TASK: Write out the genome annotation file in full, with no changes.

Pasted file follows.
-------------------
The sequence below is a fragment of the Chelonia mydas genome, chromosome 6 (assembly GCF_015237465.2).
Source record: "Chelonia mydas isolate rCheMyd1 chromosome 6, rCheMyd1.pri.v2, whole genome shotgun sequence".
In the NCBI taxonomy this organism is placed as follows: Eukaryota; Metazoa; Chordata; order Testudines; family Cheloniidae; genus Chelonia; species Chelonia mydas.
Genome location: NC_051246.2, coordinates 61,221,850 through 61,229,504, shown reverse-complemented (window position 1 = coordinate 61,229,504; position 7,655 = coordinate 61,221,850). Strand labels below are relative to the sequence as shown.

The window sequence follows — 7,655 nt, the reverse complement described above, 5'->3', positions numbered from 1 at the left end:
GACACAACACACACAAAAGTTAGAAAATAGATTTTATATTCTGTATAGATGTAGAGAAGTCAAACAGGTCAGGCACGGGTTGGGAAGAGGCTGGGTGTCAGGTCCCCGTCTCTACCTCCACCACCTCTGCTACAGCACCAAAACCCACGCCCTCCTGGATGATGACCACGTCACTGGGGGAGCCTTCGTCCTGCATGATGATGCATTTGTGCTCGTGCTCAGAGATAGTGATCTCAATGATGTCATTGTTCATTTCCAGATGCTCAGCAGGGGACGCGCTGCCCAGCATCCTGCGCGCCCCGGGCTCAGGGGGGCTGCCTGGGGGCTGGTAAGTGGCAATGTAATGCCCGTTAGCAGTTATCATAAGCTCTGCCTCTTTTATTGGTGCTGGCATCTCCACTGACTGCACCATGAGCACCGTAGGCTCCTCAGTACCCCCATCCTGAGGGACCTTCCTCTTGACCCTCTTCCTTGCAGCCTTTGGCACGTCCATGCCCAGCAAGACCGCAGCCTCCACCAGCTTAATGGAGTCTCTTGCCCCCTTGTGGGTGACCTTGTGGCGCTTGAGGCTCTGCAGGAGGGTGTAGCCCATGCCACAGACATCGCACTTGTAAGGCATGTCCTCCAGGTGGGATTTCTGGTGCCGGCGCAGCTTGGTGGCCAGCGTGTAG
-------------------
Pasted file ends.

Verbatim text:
The sequence below is a fragment of the Chelonia mydas genome, chromosome 6 (assembly GCF_015237465.2).
Source record: "Chelonia mydas isolate rCheMyd1 chromosome 6, rCheMyd1.pri.v2, whole genome shotgun sequence".
In the NCBI taxonomy this organism is placed as follows: Eukaryota; Metazoa; Chordata; order Testudines; family Cheloniidae; genus Chelonia; species Chelonia mydas.
Genome location: NC_051246.2, coordinates 61,221,850 through 61,229,504, shown reverse-complemented (window position 1 = coordinate 61,229,504; position 7,655 = coordinate 61,221,850). Strand labels below are relative to the sequence as shown.

The window sequence follows — 7,655 nt, the reverse complement described above, 5'->3', positions numbered from 1 at the left end:
GACACAACACACACAAAAGTTAGAAAATAGATTTTATATTCTGTATAGATGTAGAGAAGTCAAACAGGTCAGGCACGGGTTGGGAAGAGGCTGGGTGTCAGGTCCCCGTCTCTACCTCCACCACCTCTGCTACAGCACCAAAACCCACGCCCTCCTGGATGATGACCACGTCACTGGGGGAGCCTTCGTCCTGCATGATGATGCATTTGTGCTCGTGCTCAGAGATAGTGATCTCAATGATGTCATTGTTCATTTCCAGATGCTCAGCAGGGGACGCGCTGCCCAGCATCCTGCGCGCCCCGGGCTCAGGGGGGCTGCCTGGGGGCTGGTAAGTGGCAATGTAATGCCCGTTAGCAGTTATCATAAGCTCTGCCTCTTTTATTGGTGCTGGCATCTCCACTGACTGCACCATGAGCACCGTAGGCTCCTCAGTACCCCCATCCTGAGGGACCTTCCTCTTGACCCTCTTCCTTGCAGCCTTTGGCACGTCCATGCCCAGCAAGACCGCAGCCTCCACCAGCTTAATGGAGTCTCTTGCCCCCTTGTGGGTGACCTTGTGGCGCTTGAGGCTCTGCAGGAGGGTGTAGCCCATGCCACAGACATCGCACTTGTAAGGCATGTCCTCCAGGTGGGATTTCTGGTGCCGGCGCAGCTTGGTGGCCAGCGTGTAG